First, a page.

Kids these days don’t want to be kids: Nikhil Sharma

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Nikhil Sharma

Nikhil Sharma, Marketing Director, PVMI

From a wide array of kid-centric goodies to clutter-breaking creatives, Perfetti Van Melle has managed to maintain brand recall among a highly fickle minded kids’ segment.  Pitch speaks with Nikhil Sharma, Marketing Director, PVMI, to know his views on marketing to kids. Excerpts:

Can we have one strategy for kids in the age of 4-14, as a single homogenous group?
From a marketing standpoint, we don’t distinguish between a 4-9 and 9-14 separately. To give an example, we have a brand called Alpenliebe Lollypops for which we are trying to intentionally go to a higher age group, so cutting edge advertising for this product is being planned. Filly Folly and Marbles, on the other hand, are promo-centric brands so we go a little kiddier and do prime toys, tattoos.

Can kids’ attention be caught in print advertising or even outdoor and radio and how effectively?
Television is huge for kids. There is a high level of penetration in the digital space for kids but we are really at the tip of the iceberg there. We know that there are kids on Facebook but they are not really allowed to be there and we can’t design a campaign for them. For our line of business where most of the sales come from down the pop strata, even till now, digital penetration isn’t that great. We also do radio advertising that compliments the television plan. While we do strategic outdoor, there is nothing on the print front.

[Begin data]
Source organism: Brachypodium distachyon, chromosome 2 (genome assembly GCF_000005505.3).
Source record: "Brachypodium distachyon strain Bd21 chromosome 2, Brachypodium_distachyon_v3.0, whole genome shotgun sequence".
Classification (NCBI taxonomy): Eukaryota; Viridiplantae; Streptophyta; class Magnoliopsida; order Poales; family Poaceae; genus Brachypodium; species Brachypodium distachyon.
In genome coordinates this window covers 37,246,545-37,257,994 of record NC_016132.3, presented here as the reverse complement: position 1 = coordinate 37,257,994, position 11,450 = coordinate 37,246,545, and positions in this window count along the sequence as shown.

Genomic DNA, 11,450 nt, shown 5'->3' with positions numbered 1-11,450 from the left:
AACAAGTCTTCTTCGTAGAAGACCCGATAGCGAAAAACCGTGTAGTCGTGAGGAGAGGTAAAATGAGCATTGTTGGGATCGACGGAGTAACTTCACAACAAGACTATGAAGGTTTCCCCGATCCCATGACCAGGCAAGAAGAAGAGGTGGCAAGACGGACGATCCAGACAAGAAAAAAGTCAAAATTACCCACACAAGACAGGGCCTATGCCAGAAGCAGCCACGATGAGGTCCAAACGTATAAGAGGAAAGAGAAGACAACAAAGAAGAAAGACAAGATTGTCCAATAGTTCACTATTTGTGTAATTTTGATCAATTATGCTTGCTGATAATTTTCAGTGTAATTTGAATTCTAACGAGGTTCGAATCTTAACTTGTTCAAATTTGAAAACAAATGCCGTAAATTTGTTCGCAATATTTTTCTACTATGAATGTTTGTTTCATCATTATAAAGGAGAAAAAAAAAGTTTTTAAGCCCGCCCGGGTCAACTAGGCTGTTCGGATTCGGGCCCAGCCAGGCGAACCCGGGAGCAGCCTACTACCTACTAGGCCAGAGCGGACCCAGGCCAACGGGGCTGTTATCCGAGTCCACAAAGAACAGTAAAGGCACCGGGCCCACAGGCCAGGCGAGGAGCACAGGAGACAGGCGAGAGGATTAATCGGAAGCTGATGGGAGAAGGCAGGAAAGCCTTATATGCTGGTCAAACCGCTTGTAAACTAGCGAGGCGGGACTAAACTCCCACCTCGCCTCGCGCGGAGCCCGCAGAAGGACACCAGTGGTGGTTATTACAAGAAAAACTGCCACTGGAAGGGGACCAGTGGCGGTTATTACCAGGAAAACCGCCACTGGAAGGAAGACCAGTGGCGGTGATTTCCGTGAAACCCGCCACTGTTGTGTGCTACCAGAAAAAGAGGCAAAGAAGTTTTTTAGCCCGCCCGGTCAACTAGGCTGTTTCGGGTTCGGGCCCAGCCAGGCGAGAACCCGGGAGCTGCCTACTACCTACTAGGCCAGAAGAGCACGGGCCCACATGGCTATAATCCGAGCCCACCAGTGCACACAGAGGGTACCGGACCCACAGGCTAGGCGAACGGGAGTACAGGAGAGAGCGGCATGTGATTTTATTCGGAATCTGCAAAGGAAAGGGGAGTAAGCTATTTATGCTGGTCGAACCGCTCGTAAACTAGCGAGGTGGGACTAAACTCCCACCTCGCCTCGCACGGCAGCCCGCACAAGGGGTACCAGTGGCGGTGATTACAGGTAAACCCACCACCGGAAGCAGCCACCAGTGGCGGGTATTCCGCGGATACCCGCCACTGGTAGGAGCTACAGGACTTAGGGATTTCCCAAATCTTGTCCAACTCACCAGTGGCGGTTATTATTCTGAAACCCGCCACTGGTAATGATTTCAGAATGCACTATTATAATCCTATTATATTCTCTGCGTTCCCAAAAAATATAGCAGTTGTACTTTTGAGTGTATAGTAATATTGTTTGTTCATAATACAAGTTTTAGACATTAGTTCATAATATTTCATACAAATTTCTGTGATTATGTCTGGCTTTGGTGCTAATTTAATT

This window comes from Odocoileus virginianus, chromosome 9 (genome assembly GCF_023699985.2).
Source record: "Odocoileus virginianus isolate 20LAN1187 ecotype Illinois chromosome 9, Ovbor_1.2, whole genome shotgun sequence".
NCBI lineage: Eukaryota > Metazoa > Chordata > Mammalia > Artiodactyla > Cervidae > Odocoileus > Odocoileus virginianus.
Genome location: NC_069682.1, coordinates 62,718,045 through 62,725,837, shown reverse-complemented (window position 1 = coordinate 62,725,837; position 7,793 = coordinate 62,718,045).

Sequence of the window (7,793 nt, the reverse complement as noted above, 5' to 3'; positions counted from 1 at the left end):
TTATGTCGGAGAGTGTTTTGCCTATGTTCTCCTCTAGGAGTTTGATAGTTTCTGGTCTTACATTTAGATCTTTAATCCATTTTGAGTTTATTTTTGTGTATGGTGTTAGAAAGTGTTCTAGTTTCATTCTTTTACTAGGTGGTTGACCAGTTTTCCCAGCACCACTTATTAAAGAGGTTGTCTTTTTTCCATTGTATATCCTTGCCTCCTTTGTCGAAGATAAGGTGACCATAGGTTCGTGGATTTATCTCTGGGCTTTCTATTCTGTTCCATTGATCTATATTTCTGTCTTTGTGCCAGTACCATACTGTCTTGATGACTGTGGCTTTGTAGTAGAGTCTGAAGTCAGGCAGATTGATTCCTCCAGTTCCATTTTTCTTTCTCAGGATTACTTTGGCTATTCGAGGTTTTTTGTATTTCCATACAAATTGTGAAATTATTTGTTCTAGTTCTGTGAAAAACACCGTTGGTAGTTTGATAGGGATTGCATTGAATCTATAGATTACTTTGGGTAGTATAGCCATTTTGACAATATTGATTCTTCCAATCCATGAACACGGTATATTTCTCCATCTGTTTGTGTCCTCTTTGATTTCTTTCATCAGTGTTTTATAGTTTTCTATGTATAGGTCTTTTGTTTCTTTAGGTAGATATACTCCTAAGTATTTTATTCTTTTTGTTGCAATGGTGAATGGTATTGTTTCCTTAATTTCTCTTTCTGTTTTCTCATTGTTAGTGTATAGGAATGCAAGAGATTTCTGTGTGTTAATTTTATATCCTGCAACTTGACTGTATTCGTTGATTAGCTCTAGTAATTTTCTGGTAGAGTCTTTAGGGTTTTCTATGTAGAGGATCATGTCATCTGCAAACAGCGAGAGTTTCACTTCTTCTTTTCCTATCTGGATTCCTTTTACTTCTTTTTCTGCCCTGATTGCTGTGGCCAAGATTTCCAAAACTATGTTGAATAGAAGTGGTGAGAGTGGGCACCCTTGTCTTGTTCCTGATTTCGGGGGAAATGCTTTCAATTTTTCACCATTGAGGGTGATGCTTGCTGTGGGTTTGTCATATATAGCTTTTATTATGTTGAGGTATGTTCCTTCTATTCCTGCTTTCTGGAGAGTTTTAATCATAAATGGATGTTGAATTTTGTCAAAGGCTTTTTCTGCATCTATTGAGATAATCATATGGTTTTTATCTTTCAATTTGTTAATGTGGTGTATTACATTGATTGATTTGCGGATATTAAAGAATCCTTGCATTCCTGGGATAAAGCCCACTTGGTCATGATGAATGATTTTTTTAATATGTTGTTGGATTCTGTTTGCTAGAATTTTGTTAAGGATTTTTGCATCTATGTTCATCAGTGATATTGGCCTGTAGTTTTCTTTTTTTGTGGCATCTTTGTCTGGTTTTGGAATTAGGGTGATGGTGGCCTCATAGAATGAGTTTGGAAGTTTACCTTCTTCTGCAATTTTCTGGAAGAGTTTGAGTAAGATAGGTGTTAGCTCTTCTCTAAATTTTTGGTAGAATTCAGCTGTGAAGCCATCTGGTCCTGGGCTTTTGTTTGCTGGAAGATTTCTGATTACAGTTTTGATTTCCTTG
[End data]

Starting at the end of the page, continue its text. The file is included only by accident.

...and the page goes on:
What part of your marketing budget is assigned to specifically target kids or used on kids’ channels?
Advertising to kids channels is cheaper than advertising to youth. We can’t share numbers but for instance, if there are 3-4 kids’ brands versus 10-12 other brands, around 15-20 per cent of the total budget will go to kids advertising.

Do kids have brand loyalty?
It is very difficult to have brand loyalty in this category. If you ask a kid which is the most often used brand, he may come up with the name Alpenliebe two times out of five. A kid will take a particular brand name out of sheer habit. That is not loyalty but it is essentially being on top of mind and most often used which is really a function of the huge equity you have built over the years.

How have kids’ consumer behaviour changed over the years?
Kids these days don’t want to be kids. They want to be older than what they actually are. They are fast learners. They want value added stuff now. There is so much exposure to media and there is this whole iPad, iPod generation, at least in the metros. You are talking to individuals with a mind of their own and need to treat them as equals. That is when they respect you.

In your communication strategy, would you target directly at kids or target parents?
For small confectionery, kids are the main target audience so we target them directly. We don’t do any surrogate advertising.

Do you have an ethics code for marketing to kids?
We are responsible marketers. We do not want to show anything that is detrimental to them like if it is a graphical representation, we will flash it. That really is the bedrock of all thematic communication that we do.

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